(Mr Brown) Yes, but the rising tide of figures is
because there has been a campaign to make sure that every single
incident is reported. That is a campaign that has been backed
by the union and backed by the management.
304. I would hope every incident would always
be reported, with due respect.
(Mr Brown) No. Very few of those incidents are actually
incidents of violence. Most of them are where people have not
liked the decision and hard words have been exchanged. I am not
minimising that. Sometimes that can be very vigorously done and
very unpleasant for the person on the receiving end. It is just
not fair to paint a picture, and certainly not a picture of Jobcentre
Plus, as if these are fundamentally dangerous workplaces, they
305. There is a trend. Reassure me about the
trend, Mr Lewis?
(Mr Lewis) I would like to say, Chairman, just a couple
of things to begin with. I regret any incident which takes place
in any of our offices. One incident is one incident too many.
Also, this is not for me an academic issue, I have a personal
accountability and responsibility for the safety of those people
who work for me. That is a responsibility I take very seriously
indeed and I regret that the current dispute is there. The incident
at Harlesden was a difficult and serious incident. Fortunately
there was no injury whatsoever to any member of staff or customer
and in the light of that we will, of course, look at the risk
assessment at Harlesden again to see whether it causes us in any
way to change the safety precautions that are there. I think we
do need to put this in its context. Every day 200,000 people come
in to offices of the Employment Service and the Benefits Agency.
On average there is slightly over one incident a day anywhere
in Britain in those 1,500 offices where there is any physical
contact, however minor, between a customer and a member of staff.
It is an issue as to how do we ensure the absolute maximum possible
safety of our staff, while not treating the vast majority of people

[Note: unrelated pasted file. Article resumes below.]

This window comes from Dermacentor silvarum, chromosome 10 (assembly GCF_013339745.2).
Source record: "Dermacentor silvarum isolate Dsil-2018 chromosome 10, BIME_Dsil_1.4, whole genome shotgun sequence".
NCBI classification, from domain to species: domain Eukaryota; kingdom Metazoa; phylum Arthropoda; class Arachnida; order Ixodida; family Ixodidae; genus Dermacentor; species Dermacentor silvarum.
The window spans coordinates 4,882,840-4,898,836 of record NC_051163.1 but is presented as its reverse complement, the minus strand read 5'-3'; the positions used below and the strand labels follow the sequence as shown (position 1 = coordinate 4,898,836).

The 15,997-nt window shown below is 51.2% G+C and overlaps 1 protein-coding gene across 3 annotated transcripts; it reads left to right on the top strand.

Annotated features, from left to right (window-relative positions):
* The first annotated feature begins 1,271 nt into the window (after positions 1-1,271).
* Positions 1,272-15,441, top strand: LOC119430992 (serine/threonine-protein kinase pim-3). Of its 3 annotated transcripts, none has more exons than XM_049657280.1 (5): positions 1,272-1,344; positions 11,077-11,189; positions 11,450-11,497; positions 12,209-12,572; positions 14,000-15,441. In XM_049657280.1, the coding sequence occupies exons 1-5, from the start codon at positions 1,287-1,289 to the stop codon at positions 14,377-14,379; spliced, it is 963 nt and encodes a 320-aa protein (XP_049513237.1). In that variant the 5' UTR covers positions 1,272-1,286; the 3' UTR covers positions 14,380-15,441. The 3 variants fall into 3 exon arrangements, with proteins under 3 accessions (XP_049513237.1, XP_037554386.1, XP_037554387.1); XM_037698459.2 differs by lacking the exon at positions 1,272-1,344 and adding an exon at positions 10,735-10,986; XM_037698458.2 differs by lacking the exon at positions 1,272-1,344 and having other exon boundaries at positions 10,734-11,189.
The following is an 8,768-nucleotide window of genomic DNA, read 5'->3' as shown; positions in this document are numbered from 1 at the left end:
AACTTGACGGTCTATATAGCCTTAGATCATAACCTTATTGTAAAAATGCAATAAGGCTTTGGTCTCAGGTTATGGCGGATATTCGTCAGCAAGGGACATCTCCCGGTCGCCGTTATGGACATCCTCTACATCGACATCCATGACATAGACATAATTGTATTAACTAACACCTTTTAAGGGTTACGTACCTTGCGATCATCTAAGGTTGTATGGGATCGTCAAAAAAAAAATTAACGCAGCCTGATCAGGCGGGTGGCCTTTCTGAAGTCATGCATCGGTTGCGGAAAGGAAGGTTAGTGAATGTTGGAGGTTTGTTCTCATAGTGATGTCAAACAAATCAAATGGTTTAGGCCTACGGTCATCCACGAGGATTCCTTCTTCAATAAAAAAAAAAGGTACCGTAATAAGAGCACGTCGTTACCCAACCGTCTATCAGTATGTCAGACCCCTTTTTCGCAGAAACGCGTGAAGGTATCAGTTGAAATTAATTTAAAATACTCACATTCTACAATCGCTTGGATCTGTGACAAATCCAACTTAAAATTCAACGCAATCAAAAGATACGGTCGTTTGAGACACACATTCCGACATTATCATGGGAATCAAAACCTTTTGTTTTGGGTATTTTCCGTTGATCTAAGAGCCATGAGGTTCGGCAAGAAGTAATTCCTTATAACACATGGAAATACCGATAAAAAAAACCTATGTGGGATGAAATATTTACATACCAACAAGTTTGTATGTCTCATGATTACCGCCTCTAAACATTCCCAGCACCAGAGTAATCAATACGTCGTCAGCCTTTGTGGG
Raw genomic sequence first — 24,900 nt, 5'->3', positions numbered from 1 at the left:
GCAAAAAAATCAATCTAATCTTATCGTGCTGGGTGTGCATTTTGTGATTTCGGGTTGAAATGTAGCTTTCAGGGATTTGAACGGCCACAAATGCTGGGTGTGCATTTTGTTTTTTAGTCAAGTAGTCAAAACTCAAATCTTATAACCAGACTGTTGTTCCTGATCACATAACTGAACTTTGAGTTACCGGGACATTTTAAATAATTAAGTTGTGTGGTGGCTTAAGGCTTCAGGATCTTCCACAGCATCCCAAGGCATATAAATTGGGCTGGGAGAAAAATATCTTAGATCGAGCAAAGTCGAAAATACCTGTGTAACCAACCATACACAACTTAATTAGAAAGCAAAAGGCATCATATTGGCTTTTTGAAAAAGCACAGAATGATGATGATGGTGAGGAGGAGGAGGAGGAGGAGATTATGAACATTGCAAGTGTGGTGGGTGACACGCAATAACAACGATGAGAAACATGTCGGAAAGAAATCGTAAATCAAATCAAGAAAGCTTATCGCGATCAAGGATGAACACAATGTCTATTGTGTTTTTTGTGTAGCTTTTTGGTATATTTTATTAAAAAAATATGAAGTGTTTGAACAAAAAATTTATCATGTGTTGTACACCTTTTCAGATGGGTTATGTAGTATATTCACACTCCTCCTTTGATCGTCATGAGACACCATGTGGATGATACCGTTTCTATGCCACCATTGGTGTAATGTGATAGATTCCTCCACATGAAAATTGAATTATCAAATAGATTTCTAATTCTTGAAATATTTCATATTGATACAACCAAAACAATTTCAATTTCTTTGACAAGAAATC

who come into our offices and behave utterly and perfectly reasonably
in a way in which we would not ourselves or our families want
to be treated. The other thing I want to say is this. If what
we are about is simply taking the existing service of, say, the
Benefits Agency and taking the screens down then I would not be
comfortable in our staff working in that environment. That is
not the case. What we have introduced in Jobcentre Plus is a wholly
and fundamentally different way of delivering a greatly improved
and a much more individual and personal service to our customers.
There is a huge amount of evidence from this country and abroad
that when you treat people in a more civilised way in a more welcoming
environment, then their behaviour in turn becomes altogether different
and vastly better. That has been borne out in this country, it
has been borne out by experience elsewhere in the world and it
is thus far being borne out in the Jobcentre Plus office itself.
306. Just a quick final supplementary on the
issue of the industrial dispute. Can you assure us that there
has been no detrimental effect on the turn round of benefit payments
and the appeals and things like that? I hear stories that in some
of the pathfinder projects, the interim payment procedures are
to be paid as manual payments as a result. Is it holding you back
in terms of processing?
(Mr Brown) I am not going to conceal from the Committee
that the dispute is making things difficult for us. Our employees
are all needed and are all wanted. If they go on strike of course
it is disruptive. We have contingency plans which have so far
held up and been robust and we are delivering the service in a